ZZZZ Best Inc., 1986 – A teenager named Barry Minkow claimed to be building a multi-million dollar carpet cleaning company. The company went public in the mid-80’s with a market cap of $200 million before it was discovered to be a scam.
Bre-X Minerals, 1997 – A Canadian company claimed to own the richest gold mine there ever was. Collectively, the losers from this scam were out several hundred million; among the victims were public sector funds, teachers’ pension plans and municipal employee’s retirement funds.
Bayou Hedge Fund Group, 1998 – Samuel Israel III defrauded investors with a complete sham of an investment company. The investors lost around $450 million.
Enron, 2001 – Cooking the books was the name of the game for some Enron executives. Arthur Andersen, went down with this debacle as well, as Enron’s auditor.
Additional individual stock collapses were attributed to scams such as those perpetrated at WorldCom (2002), Tyco International (2002) and HealthSouth (2003). This is the kind of thing that makes me shun individual stocks for good.
As far as I know, there weren’t bailouts involved in these cases that directly involved me, as a taxpayer. Therein lies one big difference.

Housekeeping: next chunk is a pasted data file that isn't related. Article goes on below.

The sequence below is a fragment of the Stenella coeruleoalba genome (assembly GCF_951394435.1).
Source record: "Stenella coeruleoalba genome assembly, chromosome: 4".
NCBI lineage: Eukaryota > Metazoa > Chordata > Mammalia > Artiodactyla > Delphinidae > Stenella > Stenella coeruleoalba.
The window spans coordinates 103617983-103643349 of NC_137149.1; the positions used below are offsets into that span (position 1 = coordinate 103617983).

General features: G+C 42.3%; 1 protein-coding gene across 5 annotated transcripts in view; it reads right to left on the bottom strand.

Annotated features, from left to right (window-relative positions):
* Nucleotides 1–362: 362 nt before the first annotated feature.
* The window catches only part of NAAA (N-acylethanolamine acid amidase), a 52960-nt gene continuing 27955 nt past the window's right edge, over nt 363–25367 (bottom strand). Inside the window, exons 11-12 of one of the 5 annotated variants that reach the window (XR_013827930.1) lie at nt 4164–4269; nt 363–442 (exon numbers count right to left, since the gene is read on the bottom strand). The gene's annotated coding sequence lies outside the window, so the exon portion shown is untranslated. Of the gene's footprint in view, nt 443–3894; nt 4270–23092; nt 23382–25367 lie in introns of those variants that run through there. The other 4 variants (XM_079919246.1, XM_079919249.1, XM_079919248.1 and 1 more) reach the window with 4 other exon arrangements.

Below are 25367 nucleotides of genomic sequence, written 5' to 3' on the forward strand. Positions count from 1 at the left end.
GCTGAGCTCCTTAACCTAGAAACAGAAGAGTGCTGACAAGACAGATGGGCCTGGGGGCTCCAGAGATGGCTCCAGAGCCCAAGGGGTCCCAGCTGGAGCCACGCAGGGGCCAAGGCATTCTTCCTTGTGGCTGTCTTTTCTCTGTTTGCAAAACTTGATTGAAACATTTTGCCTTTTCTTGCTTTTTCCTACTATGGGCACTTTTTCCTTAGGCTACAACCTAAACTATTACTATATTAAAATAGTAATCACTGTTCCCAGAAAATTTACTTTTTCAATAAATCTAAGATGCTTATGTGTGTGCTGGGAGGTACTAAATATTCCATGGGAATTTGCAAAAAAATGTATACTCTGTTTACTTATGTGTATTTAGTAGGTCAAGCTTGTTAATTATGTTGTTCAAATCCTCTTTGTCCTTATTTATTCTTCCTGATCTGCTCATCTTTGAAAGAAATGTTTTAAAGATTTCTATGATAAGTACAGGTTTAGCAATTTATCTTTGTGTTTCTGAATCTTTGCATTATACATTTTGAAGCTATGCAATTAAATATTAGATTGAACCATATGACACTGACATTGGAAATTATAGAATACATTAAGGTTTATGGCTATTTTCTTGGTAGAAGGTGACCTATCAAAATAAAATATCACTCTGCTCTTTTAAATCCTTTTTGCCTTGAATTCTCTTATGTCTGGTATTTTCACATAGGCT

Entertaining Escapist Thoughts
I’ve actually got much more to say about these unbelievable stories that are currently unfolding in the financial front, that I have to make them span a few posts. For a while now, I’ve given the machinations of those in power (in government and private industry), the benefit of the doubt, as I wondered whether a lot of the financial crisis was exacerbated by media overhype, or whether Wamu was an isolated incident. But scam after scam and bailout after bailout has made me lose my faith in our government, has made me question the tenets of capitalism and has made me reevaluate some of my strategies as a stock investor. And the dominoes are still falling. They don’t call this the worst economic crisis since the great depression for nothing.
In fact, this brings to mind a comment I received sometime ago when an adamant reader proclaimed that we should stay completely out of the stock market right now, given the circumstances. A few months ago, I respectfully disagreed with their position, but now I realize that they’ve been fortunate by taking the stance that they did, thus being able to dodge some major damage to their investment portfolio (more lucky than prescient, given that we didn’t have as clear a picture of the vast subterfuge being played on the American public back then). I now feel that this recession IS different, far from your typical boom and bust cycle, because of the shenanigans that we’re all uncovering and will be having to pay for now and way into the future. These events are not as isolated as you may think.
I’m a proud contrarian, but I have to ask: how many of you (as taxpayers and investors) have entertained the thought of taking what you’ve got left and skipping the heck out of here?